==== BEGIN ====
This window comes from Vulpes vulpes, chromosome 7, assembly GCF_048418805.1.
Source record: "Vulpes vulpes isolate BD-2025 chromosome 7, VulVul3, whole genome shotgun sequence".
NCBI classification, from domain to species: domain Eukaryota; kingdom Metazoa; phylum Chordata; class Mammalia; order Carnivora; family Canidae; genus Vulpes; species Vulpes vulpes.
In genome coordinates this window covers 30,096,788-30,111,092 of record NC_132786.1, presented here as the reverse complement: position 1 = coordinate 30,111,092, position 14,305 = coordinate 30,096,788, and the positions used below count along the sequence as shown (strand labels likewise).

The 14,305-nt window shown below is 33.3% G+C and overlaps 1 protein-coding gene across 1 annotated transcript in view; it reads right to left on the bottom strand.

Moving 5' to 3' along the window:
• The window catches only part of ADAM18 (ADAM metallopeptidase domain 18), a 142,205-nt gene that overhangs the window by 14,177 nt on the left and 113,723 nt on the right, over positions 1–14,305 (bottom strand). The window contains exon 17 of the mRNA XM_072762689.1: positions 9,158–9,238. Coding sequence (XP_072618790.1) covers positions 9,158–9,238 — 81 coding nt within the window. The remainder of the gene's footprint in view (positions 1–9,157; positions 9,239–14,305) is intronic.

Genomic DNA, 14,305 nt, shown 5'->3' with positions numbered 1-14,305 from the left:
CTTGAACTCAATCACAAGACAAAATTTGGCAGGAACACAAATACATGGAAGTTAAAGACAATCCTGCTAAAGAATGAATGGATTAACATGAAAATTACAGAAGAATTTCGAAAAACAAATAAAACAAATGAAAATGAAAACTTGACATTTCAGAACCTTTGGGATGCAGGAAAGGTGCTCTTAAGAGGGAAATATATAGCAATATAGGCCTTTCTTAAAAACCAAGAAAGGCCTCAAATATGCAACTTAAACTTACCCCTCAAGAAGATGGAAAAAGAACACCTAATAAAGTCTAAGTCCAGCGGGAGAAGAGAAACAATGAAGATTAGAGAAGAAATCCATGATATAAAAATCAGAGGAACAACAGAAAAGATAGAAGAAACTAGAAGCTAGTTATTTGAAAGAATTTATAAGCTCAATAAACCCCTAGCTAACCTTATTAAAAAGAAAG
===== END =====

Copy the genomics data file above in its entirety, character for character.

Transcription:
This window comes from Vulpes vulpes, chromosome 7, assembly GCF_048418805.1.
Source record: "Vulpes vulpes isolate BD-2025 chromosome 7, VulVul3, whole genome shotgun sequence".
NCBI classification, from domain to species: domain Eukaryota; kingdom Metazoa; phylum Chordata; class Mammalia; order Carnivora; family Canidae; genus Vulpes; species Vulpes vulpes.
In genome coordinates this window covers 30,096,788-30,111,092 of record NC_132786.1, presented here as the reverse complement: position 1 = coordinate 30,111,092, position 14,305 = coordinate 30,096,788, and the positions used below count along the sequence as shown (strand labels likewise).

The 14,305-nt window shown below is 33.3% G+C and overlaps 1 protein-coding gene across 1 annotated transcript in view; it reads right to left on the bottom strand.

Moving 5' to 3' along the window:
• The window catches only part of ADAM18 (ADAM metallopeptidase domain 18), a 142,205-nt gene that overhangs the window by 14,177 nt on the left and 113,723 nt on the right, over positions 1–14,305 (bottom strand). The window contains exon 17 of the mRNA XM_072762689.1: positions 9,158–9,238. Coding sequence (XP_072618790.1) covers positions 9,158–9,238 — 81 coding nt within the window. The remainder of the gene's footprint in view (positions 1–9,157; positions 9,239–14,305) is intronic.

Genomic DNA, 14,305 nt, shown 5'->3' with positions numbered 1-14,305 from the left:
CTTGAACTCAATCACAAGACAAAATTTGGCAGGAACACAAATACATGGAAGTTAAAGACAATCCTGCTAAAGAATGAATGGATTAACATGAAAATTACAGAAGAATTTCGAAAAACAAATAAAACAAATGAAAATGAAAACTTGACATTTCAGAACCTTTGGGATGCAGGAAAGGTGCTCTTAAGAGGGAAATATATAGCAATATAGGCCTTTCTTAAAAACCAAGAAAGGCCTCAAATATGCAACTTAAACTTACCCCTCAAGAAGATGGAAAAAGAACACCTAATAAAGTCTAAGTCCAGCGGGAGAAGAGAAACAATGAAGATTAGAGAAGAAATCCATGATATAAAAATCAGAGGAACAACAGAAAAGATAGAAGAAACTAGAAGCTAGTTATTTGAAAGAATTTATAAGCTCAATAAACCCCTAGCTAACCTTATTAAAAAGAAAG